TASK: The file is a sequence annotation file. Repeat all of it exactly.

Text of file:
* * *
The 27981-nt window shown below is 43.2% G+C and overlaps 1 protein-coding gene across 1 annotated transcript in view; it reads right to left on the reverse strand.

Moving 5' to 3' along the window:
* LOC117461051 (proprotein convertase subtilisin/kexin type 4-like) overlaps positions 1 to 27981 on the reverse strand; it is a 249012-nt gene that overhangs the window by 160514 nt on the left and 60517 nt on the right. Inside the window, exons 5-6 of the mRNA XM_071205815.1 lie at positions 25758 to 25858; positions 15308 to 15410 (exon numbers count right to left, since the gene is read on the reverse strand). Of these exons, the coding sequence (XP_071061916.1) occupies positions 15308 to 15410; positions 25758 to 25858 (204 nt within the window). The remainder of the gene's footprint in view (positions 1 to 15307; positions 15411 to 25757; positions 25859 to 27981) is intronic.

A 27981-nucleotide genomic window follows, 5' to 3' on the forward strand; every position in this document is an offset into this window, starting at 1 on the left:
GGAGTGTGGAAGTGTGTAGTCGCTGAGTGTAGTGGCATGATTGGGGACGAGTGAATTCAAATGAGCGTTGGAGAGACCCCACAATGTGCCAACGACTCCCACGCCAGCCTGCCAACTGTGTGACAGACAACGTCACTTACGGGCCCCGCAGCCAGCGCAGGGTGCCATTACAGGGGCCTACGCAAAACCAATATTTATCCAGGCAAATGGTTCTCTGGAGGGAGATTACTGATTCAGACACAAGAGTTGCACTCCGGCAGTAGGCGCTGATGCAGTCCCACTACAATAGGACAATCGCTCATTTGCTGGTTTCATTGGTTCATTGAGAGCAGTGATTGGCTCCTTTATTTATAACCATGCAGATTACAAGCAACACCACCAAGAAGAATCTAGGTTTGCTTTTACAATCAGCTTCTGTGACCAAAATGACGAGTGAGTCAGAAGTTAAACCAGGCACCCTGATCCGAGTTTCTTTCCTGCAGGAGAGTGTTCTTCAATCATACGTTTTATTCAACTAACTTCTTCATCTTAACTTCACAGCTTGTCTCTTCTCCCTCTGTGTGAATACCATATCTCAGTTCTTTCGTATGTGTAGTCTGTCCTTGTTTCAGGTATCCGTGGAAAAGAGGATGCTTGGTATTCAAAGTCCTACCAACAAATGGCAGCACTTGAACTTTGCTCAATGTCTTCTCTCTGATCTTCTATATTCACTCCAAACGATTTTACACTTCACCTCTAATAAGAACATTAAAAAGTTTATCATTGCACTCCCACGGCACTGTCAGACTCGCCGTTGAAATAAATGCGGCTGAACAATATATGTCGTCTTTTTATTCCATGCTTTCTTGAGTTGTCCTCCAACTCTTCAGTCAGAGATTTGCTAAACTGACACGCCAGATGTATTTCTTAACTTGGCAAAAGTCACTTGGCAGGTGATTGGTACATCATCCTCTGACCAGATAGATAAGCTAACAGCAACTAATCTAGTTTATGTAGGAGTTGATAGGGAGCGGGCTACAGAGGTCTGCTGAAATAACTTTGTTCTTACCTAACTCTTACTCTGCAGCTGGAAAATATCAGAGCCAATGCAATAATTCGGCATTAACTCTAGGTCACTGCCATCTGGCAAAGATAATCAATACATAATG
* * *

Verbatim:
The 27981-nt window shown below is 43.2% G+C and overlaps 1 protein-coding gene across 1 annotated transcript in view; it reads right to left on the reverse strand.

Moving 5' to 3' along the window:
* LOC117461051 (proprotein convertase subtilisin/kexin type 4-like) overlaps positions 1 to 27981 on the reverse strand; it is a 249012-nt gene that overhangs the window by 160514 nt on the left and 60517 nt on the right. Inside the window, exons 5-6 of the mRNA XM_071205815.1 lie at positions 25758 to 25858; positions 15308 to 15410 (exon numbers count right to left, since the gene is read on the reverse strand). Of these exons, the coding sequence (XP_071061916.1) occupies positions 15308 to 15410; positions 25758 to 25858 (204 nt within the window). The remainder of the gene's footprint in view (positions 1 to 15307; positions 15411 to 25757; positions 25859 to 27981) is intronic.

A 27981-nucleotide genomic window follows, 5' to 3' on the forward strand; every position in this document is an offset into this window, starting at 1 on the left:
GGAGTGTGGAAGTGTGTAGTCGCTGAGTGTAGTGGCATGATTGGGGACGAGTGAATTCAAATGAGCGTTGGAGAGACCCCACAATGTGCCAACGACTCCCACGCCAGCCTGCCAACTGTGTGACAGACAACGTCACTTACGGGCCCCGCAGCCAGCGCAGGGTGCCATTACAGGGGCCTACGCAAAACCAATATTTATCCAGGCAAATGGTTCTCTGGAGGGAGATTACTGATTCAGACACAAGAGTTGCACTCCGGCAGTAGGCGCTGATGCAGTCCCACTACAATAGGACAATCGCTCATTTGCTGGTTTCATTGGTTCATTGAGAGCAGTGATTGGCTCCTTTATTTATAACCATGCAGATTACAAGCAACACCACCAAGAAGAATCTAGGTTTGCTTTTACAATCAGCTTCTGTGACCAAAATGACGAGTGAGTCAGAAGTTAAACCAGGCACCCTGATCCGAGTTTCTTTCCTGCAGGAGAGTGTTCTTCAATCATACGTTTTATTCAACTAACTTCTTCATCTTAACTTCACAGCTTGTCTCTTCTCCCTCTGTGTGAATACCATATCTCAGTTCTTTCGTATGTGTAGTCTGTCCTTGTTTCAGGTATCCGTGGAAAAGAGGATGCTTGGTATTCAAAGTCCTACCAACAAATGGCAGCACTTGAACTTTGCTCAATGTCTTCTCTCTGATCTTCTATATTCACTCCAAACGATTTTACACTTCACCTCTAATAAGAACATTAAAAAGTTTATCATTGCACTCCCACGGCACTGTCAGACTCGCCGTTGAAATAAATGCGGCTGAACAATATATGTCGTCTTTTTATTCCATGCTTTCTTGAGTTGTCCTCCAACTCTTCAGTCAGAGATTTGCTAAACTGACACGCCAGATGTATTTCTTAACTTGGCAAAAGTCACTTGGCAGGTGATTGGTACATCATCCTCTGACCAGATAGATAAGCTAACAGCAACTAATCTAGTTTATGTAGGAGTTGATAGGGAGCGGGCTACAGAGGTCTGCTGAAATAACTTTGTTCTTACCTAACTCTTACTCTGCAGCTGGAAAATATCAGAGCCAATGCAATAATTCGGCATTAACTCTAGGTCACTGCCATCTGGCAAAGATAATCAATACATAATG